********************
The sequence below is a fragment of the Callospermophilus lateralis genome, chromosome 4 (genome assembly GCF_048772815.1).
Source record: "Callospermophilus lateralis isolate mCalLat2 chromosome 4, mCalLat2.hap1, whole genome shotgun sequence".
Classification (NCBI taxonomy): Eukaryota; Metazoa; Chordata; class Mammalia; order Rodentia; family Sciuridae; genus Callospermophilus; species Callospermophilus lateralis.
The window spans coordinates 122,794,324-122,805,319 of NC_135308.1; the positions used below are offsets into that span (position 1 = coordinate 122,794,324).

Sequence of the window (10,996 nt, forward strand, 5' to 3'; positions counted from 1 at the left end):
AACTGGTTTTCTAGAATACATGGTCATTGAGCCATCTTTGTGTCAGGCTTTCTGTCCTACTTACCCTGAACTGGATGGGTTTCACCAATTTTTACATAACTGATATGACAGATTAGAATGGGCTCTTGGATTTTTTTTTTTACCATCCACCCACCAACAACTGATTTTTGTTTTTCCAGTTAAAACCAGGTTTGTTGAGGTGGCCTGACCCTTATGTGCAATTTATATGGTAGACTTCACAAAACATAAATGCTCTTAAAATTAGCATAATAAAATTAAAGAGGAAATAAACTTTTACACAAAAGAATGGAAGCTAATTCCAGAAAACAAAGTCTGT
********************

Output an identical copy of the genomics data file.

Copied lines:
The sequence below is a fragment of the Callospermophilus lateralis genome, chromosome 4 (genome assembly GCF_048772815.1).
Source record: "Callospermophilus lateralis isolate mCalLat2 chromosome 4, mCalLat2.hap1, whole genome shotgun sequence".
Classification (NCBI taxonomy): Eukaryota; Metazoa; Chordata; class Mammalia; order Rodentia; family Sciuridae; genus Callospermophilus; species Callospermophilus lateralis.
The window spans coordinates 122,794,324-122,805,319 of NC_135308.1; the positions used below are offsets into that span (position 1 = coordinate 122,794,324).

Sequence of the window (10,996 nt, forward strand, 5' to 3'; positions counted from 1 at the left end):
AACTGGTTTTCTAGAATACATGGTCATTGAGCCATCTTTGTGTCAGGCTTTCTGTCCTACTTACCCTGAACTGGATGGGTTTCACCAATTTTTACATAACTGATATGACAGATTAGAATGGGCTCTTGGATTTTTTTTTTTACCATCCACCCACCAACAACTGATTTTTGTTTTTCCAGTTAAAACCAGGTTTGTTGAGGTGGCCTGACCCTTATGTGCAATTTATATGGTAGACTTCACAAAACATAAATGCTCTTAAAATTAGCATAATAAAATTAAAGAGGAAATAAACTTTTACACAAAAGAATGGAAGCTAATTCCAGAAAACAAAGTCTGT